Friday, April 25, 2008


For those of you who couldn’t make the historical line chat last Thursday night, we discussed passive voice. Since my wireless kept cutting off and I didn’t get to have my say—and, believe me, I can wax eloquent about weeding out passive voice—I thought I’d post my thoughts here, where no one can interrupt my rant. (LOL)

First of all, I’ll just recap the basics for those who missed the chat. A sentence is in passive voice when the subject isn’t doing the acting. If you’re confused by this, ask yourself: “Who’s the star of this sentence? Who is this sentence about?” Next, ask yourself: “Does this sentence show my star in action?” Let’s start with a simple example:

1) ACTIVE: Leah read the book.
PASSIVE: The book was read by Leah.

Leah is the star of the first sentence, and she’s active: she’s reading. In the second sentence, the book has taken the starring role. That’s fine if it’s a magic book and has plans to entertain her by singing or dancing. Sadly, that’s not the case. Leah is supposed to be our star, but she’s been relegated to the end of the sentence.

Here’s another example:

2) ACTIVE: The wind blew the leaves from the trees.
PASSIVE: The leaves were blown by the wind.

Once again, look for the star of the sentence. This time the wind is doing the acting. When the leaves are put first, the sentence loses its power. [You can, however, give the leaves the starring role by changing the verbs in the second sentence to active voice. For example: The leaves fluttered to the ground. The leaves floated through the air. The leaves drifted in the breeze.]

Here’s one final example:

3) ACTIVE: Fear gripped her.
PASSIVE: She felt afraid.

Who is doing the acting in these sentences? It’s not the heroine. Fear has taken control. So give fear the starring role. Show its power. Which of these sentences feels scarier? Can you see how active voice makes sentences stronger and more immediate?

One good clue to help you identify passive voice is to look for was and were.* Passive sentences may also contain other forms of to be verbs. (Check for am, is, are, or been.) Other verbs that can signal passive voice include words such as seem, appear, and felt. Although was and were are sometimes used in active sentences, 95% of the time (or more), they signal passive voice. Another indicator is the word by following the verb. Look, too, at sentence structure. Often in passive sentences, the subject becomes the caboose added to the end. Most (although not all) sentences in active voice begin with the star. Give the star of your sentence the leading role. Pair him/her/it with a strong, active verb and watch the transformation. Your prose will go from boring to exciting.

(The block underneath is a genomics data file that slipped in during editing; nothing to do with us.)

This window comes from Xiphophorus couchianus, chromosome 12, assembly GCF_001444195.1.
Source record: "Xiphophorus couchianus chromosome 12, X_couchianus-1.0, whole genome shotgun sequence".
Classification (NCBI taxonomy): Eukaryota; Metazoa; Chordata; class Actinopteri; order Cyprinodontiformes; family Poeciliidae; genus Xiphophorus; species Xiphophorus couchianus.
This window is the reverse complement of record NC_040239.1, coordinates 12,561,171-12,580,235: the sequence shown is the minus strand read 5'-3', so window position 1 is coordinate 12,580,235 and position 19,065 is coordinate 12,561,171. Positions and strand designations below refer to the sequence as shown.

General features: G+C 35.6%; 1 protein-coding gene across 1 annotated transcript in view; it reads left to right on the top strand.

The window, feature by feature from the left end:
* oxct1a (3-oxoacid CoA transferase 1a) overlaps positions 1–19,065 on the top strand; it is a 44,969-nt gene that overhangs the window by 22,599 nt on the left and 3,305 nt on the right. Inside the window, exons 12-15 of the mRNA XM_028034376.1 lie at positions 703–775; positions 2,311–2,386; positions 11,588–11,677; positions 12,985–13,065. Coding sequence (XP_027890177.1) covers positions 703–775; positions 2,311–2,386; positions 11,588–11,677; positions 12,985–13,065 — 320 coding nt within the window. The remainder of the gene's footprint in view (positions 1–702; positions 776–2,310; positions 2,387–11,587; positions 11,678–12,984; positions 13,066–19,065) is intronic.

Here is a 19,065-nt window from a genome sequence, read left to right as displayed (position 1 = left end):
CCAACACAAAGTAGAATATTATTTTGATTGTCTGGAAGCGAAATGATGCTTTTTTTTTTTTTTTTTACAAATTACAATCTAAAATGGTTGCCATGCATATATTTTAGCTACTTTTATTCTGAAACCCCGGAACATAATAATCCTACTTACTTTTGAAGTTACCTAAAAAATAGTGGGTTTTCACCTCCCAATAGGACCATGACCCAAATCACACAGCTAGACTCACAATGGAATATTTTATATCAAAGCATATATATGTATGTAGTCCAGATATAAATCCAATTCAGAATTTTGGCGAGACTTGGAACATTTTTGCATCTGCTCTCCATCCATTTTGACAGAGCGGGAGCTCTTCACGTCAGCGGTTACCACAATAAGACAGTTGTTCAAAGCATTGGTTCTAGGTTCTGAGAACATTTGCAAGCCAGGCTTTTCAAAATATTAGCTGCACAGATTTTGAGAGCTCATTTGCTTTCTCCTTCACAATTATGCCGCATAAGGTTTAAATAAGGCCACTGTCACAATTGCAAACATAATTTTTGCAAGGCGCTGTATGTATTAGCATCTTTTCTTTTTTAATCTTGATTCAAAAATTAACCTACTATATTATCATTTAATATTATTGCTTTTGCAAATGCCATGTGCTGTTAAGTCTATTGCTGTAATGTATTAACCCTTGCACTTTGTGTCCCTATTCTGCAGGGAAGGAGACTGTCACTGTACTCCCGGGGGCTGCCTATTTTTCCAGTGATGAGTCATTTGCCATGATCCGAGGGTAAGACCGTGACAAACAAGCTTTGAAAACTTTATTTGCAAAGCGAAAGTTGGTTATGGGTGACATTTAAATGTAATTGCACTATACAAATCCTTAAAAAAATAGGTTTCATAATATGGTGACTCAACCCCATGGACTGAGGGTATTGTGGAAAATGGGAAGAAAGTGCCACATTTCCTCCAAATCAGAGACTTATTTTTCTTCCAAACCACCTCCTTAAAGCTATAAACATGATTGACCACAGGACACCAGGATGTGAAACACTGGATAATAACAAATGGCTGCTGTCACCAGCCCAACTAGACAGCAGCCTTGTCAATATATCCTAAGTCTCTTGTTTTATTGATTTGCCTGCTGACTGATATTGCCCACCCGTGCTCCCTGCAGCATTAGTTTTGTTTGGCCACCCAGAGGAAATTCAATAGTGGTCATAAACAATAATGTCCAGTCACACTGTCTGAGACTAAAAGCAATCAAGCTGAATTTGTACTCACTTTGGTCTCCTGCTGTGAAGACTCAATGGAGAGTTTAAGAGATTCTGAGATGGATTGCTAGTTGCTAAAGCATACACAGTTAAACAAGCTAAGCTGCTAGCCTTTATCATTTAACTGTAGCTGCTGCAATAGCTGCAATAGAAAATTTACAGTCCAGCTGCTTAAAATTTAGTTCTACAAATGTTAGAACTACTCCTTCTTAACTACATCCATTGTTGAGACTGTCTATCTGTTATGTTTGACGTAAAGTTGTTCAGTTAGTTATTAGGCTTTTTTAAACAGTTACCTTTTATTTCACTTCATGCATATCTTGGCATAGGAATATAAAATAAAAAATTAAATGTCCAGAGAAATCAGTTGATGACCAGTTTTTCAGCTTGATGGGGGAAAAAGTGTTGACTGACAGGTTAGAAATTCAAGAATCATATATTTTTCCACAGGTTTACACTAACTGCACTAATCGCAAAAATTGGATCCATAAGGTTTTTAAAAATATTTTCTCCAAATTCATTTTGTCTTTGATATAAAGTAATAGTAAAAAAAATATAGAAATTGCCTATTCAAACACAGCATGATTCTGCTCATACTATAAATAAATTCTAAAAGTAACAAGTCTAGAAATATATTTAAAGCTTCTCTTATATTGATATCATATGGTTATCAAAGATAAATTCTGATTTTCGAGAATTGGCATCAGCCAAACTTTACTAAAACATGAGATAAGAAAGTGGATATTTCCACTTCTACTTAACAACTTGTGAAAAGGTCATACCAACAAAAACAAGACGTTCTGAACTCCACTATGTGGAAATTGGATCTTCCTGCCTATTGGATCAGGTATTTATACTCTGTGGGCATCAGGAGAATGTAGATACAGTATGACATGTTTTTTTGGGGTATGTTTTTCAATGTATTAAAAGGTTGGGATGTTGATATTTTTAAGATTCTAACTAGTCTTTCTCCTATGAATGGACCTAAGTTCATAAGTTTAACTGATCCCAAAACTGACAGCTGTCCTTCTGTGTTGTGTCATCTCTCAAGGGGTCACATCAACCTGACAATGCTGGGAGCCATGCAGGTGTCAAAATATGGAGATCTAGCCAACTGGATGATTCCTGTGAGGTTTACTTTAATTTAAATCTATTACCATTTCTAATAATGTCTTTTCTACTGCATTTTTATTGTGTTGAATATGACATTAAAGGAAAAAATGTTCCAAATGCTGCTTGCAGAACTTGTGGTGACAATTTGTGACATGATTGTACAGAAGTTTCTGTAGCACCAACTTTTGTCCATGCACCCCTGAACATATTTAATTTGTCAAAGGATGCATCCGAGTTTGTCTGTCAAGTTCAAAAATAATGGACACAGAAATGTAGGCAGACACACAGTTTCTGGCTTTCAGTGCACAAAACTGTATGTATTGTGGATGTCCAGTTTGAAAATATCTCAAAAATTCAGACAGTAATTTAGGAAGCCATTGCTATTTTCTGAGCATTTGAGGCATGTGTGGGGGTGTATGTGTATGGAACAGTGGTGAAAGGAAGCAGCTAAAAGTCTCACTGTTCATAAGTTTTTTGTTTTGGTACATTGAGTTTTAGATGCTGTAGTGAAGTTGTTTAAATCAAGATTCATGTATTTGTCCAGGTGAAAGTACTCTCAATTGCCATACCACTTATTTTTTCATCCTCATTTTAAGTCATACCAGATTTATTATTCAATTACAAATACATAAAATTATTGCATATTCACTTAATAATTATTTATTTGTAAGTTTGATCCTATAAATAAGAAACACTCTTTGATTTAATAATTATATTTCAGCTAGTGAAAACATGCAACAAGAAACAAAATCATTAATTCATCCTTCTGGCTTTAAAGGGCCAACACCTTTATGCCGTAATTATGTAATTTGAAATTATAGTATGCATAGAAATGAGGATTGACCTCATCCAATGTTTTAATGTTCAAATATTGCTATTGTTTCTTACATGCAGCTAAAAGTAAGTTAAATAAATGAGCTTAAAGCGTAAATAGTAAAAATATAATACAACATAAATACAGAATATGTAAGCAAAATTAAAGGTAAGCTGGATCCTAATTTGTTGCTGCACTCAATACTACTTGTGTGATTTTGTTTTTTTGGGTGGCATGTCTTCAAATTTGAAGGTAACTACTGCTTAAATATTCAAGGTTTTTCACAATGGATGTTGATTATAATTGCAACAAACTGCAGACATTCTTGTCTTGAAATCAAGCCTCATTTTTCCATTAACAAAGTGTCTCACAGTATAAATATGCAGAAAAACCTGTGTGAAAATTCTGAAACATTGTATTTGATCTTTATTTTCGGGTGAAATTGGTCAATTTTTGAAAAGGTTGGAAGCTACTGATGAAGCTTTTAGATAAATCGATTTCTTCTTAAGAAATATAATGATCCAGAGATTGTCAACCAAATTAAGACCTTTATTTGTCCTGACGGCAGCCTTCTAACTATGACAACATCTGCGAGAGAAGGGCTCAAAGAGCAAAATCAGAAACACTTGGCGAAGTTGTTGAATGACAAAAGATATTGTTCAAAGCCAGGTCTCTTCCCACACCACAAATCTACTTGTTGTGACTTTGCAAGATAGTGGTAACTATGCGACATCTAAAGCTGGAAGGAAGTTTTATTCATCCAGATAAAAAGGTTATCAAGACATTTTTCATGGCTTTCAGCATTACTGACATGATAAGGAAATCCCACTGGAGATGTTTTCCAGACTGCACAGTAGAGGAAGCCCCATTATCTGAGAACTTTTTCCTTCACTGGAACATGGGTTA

Here’s another tip: You can make the verbs stronger in an active sentence much more easily than in a passive one. Try the verbs below in both the passive and active sentences. The verbs fit into the active sentences much better than they do the passive ones. That’s another reason passive writing is weak. Usually a more generic verb sounds better in a passive sentence. So you add to the boredom of a passive sentence with a ho-hum verb.

SENTENCE 1) scanned, skimmed, paged through, slammed down

SENTENCE 2) whipped, shook, whistled through

It’s not easy to make the switch from passive to active, but you’ll be glad you did. Active voice gives your writing an immediacy and an excitement that’s missing in passive voice. For those of you who are still uncertain about changing sentences from passive to active, feel free to ask questions or post comments. If you need additional help, check out the articles in the Greenhouse.

*NOTE: Most often the words was and were signal passive voice, but there are some times when they don’t. For those of you who are just learning to identify passive constructions, I don’t want to confuse you by including those here. Concentrate on the examples above for the moment. In another blog I’ll include info on other uses of was and were and will also explain when to use passive voice. Yep, there are a few times when passive is needed. These uses are few and far between, but they are important. I’ll also add some thoughts on why sentences such as “He appeared to be happy”are NOT good choices. But for now, why not practice writing proactive prose? Your editors will thank you!


NicDarienzo said...

Excellent blog, Kat!!! Thanks so much for posting it!

Ellen Dye said...

Fantastic post, Kat! I really feel like I understand the difference now. I'm overwhelmed with joy (grins, in a very non-passive voice!)

Ellen Dye said...

Fantastic post, Kat! I feel like you've simplified a concept I've been swirling around for ages---Now I'm overwhelmed with delight (grins, and a seriously non-passive voice!)

Frances Sevilla said...

Wonderful -- Very clear explanation!!